We commend the Royal Botanical Gardens of Victoria for the exciting vision implicit in the Master Plan
We believe that the integrity of the Observatory site should be maintained and the differing character of the two sites should be maintained.
Royal Botanical Gardens
Professor Timothy J Entwisle
Director and Chief Executive
Private Bag 2000
SOUTH YARRA VIC 3141
Re: Melbourne Gardens Master Plan 2019-2039
Dear Professor Entwisle,
Thank you for the opportunity to submit comment on the Master Plan, which represents an important step forward in the treatment of the Gardens and their place in the now registered Domain.
I write on behalf of the Royal Historical Society of Victoria (RHSV), the peak body representing 343 community historical societies throughout the state. The RHSV has been active on history and heritage issues since its formation in 1909. The RHSV Heritage Committee is accountable to RHSV Council and has specific responsibility for preparing submissions and liaising with other relevant heritage bodies concerning the uses and preservation of heritage-protected buildings and sites.
We commend the Royal Botanical Gardens of Victoria for the exciting vision implicit in the Master Plan and for making it available for comment. There is much which builds on the past legacy but extends it further with very innovative ideas. Our response is limited to one of those legacies: the Observatory grounds and the buildings encompassed there.
The Master Plan recites the history and custodianship of the Observatory and the other buildings of 19th Century scientific endeavour on that site, but appears to treat the grounds as though they are free of any heritage encumbrance. The site and buildings have both Commonwealth and VHR listing. Not only the buildings, but the instruments they contained are on the VHR and the Commonwealth Heritage Register. The Observatory has its own distinct history and we submit that the Master Plan should reflect that history.
Given that the Master Plan defines what the RBGV hopes to achieve over the next 20 years, we would like to have read that the full potential of the Observatory site is also embraced. We are thus concerned at the suggestion of the Master Plan that the treatment of the Observatory site should not be a ‘contemporary interpretation of the historic Guilfoyle style’,. This treed landscape was mostly the work of Mueller (p22-23) and the proposed Master Plan layout would not be respectful of this important aspect of the Observatory site’s heritage.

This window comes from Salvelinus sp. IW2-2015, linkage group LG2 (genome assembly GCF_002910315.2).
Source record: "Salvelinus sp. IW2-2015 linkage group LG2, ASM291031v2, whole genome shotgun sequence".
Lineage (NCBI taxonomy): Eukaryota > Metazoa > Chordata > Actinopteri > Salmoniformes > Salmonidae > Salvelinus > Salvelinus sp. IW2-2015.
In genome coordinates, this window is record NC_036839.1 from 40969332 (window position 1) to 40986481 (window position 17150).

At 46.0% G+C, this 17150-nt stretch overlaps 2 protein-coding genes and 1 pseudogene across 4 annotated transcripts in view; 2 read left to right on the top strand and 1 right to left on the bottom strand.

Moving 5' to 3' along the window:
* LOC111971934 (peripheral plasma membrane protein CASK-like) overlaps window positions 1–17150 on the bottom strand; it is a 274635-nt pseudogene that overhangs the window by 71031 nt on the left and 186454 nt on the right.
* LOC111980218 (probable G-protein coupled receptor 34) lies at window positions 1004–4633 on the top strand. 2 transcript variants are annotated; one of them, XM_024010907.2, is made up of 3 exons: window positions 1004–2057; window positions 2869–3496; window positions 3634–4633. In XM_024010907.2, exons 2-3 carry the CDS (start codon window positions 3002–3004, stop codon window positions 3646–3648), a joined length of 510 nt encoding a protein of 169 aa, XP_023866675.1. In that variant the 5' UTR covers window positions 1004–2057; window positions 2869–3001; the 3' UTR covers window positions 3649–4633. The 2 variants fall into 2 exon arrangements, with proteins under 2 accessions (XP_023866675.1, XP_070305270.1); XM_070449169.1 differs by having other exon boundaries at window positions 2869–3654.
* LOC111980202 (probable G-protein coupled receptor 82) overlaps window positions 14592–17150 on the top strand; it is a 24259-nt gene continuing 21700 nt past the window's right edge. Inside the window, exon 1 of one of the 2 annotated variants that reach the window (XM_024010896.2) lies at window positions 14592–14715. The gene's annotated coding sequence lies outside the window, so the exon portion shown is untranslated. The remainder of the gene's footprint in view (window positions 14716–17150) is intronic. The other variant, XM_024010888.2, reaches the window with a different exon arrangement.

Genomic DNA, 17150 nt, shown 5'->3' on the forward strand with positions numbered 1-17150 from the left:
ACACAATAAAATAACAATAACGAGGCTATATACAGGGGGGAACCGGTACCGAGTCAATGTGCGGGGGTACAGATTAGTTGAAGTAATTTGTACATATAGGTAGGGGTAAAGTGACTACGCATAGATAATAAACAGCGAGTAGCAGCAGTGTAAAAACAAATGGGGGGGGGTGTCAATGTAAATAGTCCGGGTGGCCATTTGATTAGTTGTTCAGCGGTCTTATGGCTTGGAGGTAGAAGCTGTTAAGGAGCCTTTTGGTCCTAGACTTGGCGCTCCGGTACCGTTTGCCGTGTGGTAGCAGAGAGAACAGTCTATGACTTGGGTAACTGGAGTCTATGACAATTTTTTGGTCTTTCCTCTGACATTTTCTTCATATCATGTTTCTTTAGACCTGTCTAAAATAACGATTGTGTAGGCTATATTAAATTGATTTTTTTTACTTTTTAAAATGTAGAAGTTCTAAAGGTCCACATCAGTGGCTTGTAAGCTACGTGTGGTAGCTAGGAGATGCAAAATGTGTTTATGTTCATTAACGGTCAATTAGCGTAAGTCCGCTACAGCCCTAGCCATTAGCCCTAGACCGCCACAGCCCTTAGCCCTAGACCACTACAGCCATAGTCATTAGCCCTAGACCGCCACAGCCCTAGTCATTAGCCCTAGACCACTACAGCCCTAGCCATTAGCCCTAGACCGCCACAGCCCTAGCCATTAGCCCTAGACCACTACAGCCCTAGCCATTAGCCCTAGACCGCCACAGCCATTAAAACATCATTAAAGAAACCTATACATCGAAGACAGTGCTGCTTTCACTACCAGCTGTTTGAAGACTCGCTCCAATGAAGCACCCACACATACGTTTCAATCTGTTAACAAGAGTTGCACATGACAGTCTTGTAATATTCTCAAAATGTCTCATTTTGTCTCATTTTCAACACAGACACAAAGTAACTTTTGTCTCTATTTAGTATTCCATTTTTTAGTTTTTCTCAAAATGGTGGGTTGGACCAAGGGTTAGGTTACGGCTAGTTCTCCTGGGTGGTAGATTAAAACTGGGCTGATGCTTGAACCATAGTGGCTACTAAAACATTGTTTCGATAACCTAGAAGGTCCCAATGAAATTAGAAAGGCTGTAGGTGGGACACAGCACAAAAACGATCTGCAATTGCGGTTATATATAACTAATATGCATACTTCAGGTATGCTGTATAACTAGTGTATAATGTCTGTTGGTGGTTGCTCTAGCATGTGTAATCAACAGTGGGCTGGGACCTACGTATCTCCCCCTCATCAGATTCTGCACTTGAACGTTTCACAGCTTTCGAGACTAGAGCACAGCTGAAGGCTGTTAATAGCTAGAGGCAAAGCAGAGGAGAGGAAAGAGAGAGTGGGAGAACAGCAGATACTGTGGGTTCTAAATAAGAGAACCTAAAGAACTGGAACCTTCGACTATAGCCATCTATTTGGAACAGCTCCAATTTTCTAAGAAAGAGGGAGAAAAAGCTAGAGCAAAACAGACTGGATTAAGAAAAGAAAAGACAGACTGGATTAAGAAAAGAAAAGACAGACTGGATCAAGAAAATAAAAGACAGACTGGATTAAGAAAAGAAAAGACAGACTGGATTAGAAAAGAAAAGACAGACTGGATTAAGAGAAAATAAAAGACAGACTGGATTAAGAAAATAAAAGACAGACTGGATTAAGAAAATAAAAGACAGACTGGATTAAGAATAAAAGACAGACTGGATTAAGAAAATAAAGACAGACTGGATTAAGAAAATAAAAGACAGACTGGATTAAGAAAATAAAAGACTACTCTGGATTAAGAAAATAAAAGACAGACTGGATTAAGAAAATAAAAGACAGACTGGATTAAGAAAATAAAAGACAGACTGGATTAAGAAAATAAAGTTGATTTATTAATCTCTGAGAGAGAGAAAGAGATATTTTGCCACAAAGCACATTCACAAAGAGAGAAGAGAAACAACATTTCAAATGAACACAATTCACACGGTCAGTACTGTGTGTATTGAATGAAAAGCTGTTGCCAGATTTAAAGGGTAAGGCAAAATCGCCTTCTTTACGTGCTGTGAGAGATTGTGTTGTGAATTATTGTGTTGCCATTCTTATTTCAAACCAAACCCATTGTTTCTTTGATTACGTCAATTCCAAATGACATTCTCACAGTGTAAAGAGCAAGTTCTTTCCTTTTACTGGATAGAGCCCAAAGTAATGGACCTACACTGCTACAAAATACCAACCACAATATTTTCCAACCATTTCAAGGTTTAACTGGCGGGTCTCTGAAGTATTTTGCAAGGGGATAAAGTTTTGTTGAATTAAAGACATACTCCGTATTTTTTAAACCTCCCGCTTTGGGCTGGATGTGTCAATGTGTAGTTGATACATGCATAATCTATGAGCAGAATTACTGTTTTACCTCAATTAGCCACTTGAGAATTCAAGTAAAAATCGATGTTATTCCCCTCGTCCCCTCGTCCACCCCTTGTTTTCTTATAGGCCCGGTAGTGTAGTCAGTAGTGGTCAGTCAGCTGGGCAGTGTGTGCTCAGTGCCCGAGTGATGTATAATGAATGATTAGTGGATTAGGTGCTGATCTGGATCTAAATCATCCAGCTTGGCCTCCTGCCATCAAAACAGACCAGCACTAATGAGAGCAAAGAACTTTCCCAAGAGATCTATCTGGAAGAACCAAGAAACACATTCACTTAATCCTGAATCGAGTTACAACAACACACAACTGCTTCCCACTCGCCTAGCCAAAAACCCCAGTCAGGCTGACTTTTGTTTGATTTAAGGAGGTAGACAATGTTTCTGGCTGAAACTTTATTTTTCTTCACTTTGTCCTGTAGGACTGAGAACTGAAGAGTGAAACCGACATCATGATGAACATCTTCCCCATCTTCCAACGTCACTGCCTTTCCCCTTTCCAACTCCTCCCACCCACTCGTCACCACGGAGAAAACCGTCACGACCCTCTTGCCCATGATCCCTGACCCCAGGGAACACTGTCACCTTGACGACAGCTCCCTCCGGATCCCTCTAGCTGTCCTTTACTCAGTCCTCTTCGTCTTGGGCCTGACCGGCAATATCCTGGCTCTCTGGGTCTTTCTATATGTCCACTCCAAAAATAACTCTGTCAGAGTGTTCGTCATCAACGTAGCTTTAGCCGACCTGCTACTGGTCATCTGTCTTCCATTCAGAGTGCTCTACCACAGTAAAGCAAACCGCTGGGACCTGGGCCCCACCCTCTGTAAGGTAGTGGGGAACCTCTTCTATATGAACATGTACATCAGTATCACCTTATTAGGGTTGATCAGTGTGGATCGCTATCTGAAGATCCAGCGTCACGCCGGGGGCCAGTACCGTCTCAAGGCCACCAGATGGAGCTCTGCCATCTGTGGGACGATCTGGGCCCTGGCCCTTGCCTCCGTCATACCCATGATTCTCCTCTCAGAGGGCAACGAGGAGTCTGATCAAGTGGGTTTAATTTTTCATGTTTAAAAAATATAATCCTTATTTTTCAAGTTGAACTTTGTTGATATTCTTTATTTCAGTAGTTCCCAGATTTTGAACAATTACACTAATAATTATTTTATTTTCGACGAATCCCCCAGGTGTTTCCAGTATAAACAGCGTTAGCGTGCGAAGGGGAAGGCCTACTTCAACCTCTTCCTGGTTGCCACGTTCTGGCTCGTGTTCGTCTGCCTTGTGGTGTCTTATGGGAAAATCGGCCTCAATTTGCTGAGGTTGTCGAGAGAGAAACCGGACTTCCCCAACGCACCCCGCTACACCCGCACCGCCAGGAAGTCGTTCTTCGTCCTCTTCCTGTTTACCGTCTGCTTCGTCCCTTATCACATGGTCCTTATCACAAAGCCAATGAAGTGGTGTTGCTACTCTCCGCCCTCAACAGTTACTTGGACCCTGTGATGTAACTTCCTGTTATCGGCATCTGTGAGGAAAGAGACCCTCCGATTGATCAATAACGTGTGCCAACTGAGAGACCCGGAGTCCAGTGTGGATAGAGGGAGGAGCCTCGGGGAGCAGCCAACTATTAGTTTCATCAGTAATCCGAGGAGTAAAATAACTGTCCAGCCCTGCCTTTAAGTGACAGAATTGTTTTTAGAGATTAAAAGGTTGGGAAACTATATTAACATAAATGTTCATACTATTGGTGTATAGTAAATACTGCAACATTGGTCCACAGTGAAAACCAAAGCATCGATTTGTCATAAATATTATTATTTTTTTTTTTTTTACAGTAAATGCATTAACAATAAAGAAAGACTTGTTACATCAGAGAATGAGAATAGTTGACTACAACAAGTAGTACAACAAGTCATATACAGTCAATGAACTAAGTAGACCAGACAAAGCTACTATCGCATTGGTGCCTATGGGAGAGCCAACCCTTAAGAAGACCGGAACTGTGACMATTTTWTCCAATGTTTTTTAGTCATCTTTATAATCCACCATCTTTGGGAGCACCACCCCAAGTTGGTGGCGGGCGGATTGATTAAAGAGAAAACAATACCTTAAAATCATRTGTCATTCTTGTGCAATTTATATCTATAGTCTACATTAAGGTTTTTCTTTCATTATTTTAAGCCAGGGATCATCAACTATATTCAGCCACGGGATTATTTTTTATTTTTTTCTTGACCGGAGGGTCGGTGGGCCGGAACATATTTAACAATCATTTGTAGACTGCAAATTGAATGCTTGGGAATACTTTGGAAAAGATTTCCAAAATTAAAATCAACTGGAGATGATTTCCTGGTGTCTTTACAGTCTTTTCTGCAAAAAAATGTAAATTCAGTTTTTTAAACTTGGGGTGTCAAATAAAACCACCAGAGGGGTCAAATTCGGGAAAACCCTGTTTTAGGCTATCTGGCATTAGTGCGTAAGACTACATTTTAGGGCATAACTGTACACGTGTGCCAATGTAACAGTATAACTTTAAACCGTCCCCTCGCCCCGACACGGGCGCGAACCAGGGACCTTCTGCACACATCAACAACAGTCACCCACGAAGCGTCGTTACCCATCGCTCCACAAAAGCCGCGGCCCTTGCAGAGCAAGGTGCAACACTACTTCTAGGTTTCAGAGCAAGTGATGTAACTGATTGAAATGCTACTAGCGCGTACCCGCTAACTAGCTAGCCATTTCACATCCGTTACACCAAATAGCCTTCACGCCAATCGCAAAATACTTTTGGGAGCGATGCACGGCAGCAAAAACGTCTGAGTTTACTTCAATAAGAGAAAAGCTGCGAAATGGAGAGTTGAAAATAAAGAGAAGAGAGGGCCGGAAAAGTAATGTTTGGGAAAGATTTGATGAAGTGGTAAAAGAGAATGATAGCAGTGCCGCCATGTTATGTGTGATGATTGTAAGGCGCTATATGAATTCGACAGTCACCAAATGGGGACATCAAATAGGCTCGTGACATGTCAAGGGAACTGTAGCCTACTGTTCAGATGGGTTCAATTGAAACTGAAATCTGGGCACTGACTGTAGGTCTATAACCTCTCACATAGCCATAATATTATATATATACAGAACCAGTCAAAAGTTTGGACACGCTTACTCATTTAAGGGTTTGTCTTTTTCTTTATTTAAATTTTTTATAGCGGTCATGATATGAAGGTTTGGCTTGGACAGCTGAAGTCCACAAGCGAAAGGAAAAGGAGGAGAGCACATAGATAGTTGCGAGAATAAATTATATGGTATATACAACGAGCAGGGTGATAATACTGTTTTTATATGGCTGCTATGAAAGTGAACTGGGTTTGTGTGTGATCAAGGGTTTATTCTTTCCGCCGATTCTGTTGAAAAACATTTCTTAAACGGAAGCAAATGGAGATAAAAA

We are also concerned at the proposed incursion into the Observatory site of the children’s garden. We submit that the Observatory fence should be retained and reinstated to help define the Observatory (which is a site of national significance) in its own space, and to separate the Observatory landscape from the surrounding Domain Parklands and Birdwood Avenue. We believe that to suggest that the Observatory landscape will read as an ‘extension of the Domain Parklands’ misrepresents the heritage significance of the Observatory and should not be pursued.
We would hope that there could be a commitment to the restoration of the Great Melbourne Telescope, the North Equatorial Telescope and where possible other buildings and their instruments. We understand this could include the return of the Transit Telescope, now held in the Museum of Victoria’s Store, to the East Transit Room, thus permitting the story to be told of its pivotal role in establishing accurate timekeeping for Colonial Melbourne. It would seem axiomatic that if the buildings and the instruments they once contained are separately listed, they should be together.
We believe that like the Herbarium, these purpose built structures, properly interpreted, can lead to an understanding of Victoria’s desire in the 1860s to be a significant contributor to scientific knowledge and that they can act as pointers to contemporary science in their respective fields.
The curtilage of those buildings requires sensitivity in planning if they are to be read as something distinct and commanding of visitor interest in their own right This awareness is not apparent from our reading. The Master Plan assumes a continuity between Gardens and the Observatory site including an extension of the Children’s Garden into this site. We believe that the integrity of the Observatory site should be maintained and the differing character of the two sites should be maintained. To that end, we suggest that the existing fences should be retained.
Thank you for considering our submission.
With best wishes,
(Emeritus Professor) Charles Sowerwine,
Chair, Heritage Committee, RHSV.
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